Home Helicopters British Army Apache attack helicopter mistakenly opens fire at Wattisham Flying Station

British Army Apache attack helicopter mistakenly opens fire at Wattisham Flying Station

by Dario Leone
British Army Apache attack helicopter mistakenly opens fire at Wattisham Flying Station

The incident took place after the Apache suffered a malfunction during a live firing training exercise and was forced to land at Sculthorpe training range in Norfolk.

The British Army is investigating after an Apache attack helicopter mistakenly opened fire at Wattisham Flying Station, in Suffolk, on Nov. 4, 2020.

The incident took place after the Apache suffered a malfunction during a live firing training exercise and was forced to land at Sculthorpe training range in Norfolk.

According to the Sun, the crew flew back to Wattisham where the helicopter was set to be repaired and the “negligent discharge” occurred.

The helicopter was being wheeled out of a hangar – where it had been kept overnight – when it let off a stray practice round, which is yet to be found.

“We are aware of an incident at Wattisham Flying Station which is being investigated,” a British Army told Sky News adding that there were no reports of any injuries or damage.

Designed to hunt and destroy tanks, the Apache attack helicopter has significantly improved the British Army’s operational capability.

The Apache can operate in all weathers, day or night and detect, classify and prioritise up to 256 potential targets in a matter of seconds. It carries a mix of weapons including rockets, Hellfire missiles and a 30mm chain gun, as well as a state of the art fully integrated defensive aid suite.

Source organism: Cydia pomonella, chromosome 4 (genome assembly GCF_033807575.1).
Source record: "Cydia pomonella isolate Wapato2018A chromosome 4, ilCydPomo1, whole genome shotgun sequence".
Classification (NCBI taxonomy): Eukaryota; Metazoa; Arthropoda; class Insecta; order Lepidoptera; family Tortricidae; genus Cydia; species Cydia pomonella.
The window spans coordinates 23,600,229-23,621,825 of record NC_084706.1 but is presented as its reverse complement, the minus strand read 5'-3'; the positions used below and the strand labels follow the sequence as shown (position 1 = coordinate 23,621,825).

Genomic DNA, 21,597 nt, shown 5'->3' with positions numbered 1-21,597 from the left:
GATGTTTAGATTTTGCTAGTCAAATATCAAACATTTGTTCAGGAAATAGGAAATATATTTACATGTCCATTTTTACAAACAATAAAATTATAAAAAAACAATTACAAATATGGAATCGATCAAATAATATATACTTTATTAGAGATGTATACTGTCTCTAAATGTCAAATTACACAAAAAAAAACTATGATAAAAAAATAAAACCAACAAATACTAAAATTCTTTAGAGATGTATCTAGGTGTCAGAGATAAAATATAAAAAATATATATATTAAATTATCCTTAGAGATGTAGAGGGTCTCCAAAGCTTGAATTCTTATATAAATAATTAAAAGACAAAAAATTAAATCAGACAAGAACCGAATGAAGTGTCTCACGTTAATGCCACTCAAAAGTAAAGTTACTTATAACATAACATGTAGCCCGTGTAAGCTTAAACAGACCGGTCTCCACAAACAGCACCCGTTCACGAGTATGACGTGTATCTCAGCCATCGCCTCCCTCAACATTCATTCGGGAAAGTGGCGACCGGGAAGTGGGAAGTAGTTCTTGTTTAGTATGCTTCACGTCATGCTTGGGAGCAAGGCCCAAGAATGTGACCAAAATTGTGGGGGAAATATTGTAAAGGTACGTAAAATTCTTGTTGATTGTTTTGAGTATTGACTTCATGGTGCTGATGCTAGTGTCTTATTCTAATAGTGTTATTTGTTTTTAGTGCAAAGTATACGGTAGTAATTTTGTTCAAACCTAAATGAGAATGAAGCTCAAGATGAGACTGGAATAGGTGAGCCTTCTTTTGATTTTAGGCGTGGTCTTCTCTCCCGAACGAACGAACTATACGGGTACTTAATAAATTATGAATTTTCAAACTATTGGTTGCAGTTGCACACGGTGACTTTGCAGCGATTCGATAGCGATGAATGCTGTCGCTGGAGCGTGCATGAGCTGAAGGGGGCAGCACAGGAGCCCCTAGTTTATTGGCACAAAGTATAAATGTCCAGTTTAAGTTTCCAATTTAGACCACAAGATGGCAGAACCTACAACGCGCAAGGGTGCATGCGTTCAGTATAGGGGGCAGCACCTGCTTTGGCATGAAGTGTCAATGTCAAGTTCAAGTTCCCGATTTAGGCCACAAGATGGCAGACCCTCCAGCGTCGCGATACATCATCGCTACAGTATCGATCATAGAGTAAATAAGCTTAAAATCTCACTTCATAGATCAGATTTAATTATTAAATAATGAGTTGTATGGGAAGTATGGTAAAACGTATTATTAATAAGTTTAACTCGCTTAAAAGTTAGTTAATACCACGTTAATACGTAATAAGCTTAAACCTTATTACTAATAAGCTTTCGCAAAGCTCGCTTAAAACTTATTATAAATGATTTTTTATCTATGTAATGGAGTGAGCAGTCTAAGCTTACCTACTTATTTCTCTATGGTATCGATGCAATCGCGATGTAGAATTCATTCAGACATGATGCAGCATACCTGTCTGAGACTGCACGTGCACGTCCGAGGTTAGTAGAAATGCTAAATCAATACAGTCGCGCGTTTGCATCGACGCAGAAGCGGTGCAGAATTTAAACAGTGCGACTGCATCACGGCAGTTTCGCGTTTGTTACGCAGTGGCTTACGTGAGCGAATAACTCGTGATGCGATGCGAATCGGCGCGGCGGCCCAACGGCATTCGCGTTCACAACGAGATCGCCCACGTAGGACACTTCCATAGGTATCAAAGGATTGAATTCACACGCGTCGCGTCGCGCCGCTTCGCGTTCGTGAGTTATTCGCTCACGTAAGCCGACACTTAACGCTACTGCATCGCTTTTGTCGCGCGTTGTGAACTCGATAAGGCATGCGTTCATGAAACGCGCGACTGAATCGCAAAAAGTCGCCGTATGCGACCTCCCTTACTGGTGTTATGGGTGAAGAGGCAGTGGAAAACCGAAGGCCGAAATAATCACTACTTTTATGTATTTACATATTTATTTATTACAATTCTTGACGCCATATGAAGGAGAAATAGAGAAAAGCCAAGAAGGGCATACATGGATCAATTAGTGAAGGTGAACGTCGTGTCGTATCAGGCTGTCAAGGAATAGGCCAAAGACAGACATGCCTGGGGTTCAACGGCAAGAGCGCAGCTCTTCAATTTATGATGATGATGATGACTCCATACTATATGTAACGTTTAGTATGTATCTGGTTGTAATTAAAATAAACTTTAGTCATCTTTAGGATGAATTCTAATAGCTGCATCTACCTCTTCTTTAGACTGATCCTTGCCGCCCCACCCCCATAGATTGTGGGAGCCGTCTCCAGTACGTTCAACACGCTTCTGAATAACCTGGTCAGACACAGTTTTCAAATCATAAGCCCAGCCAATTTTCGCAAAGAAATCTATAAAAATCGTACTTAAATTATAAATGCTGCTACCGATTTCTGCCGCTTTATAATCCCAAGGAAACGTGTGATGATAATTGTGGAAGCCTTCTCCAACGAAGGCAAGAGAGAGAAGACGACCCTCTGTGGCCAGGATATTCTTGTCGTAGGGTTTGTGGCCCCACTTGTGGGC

In addition to the distinctive Longbow radar located above the rotor blades, this aircraft is equipped with a day TV system, thermal imaging sight and direct view optics.

In May, an Apache helicopter was involved in a near miss with an air ambulance as it took off from Wattisham.

The Apache reported that the air ambulance passed about 150ft (45m) above it, and the two aircraft were travelling at more than 100mph when the incident happened.

The collision risk was low “because each captain was visual with the other aircraft,” a report by the UK Airprox Board said.

AH-64D Apache print
This print is available in multiple sizes from AircraftProfilePrints.com – CLICK HERE TO GET YOURS. AH-64D “Longbow Apache” Serial No.99-5135, Charlie Company, 1st Battalion, 227th Aviation Regiment, 1st Cavalry Division, Iraq, March 2003.

Photo credit: Staff Sergeant Mike Harvey/MOD

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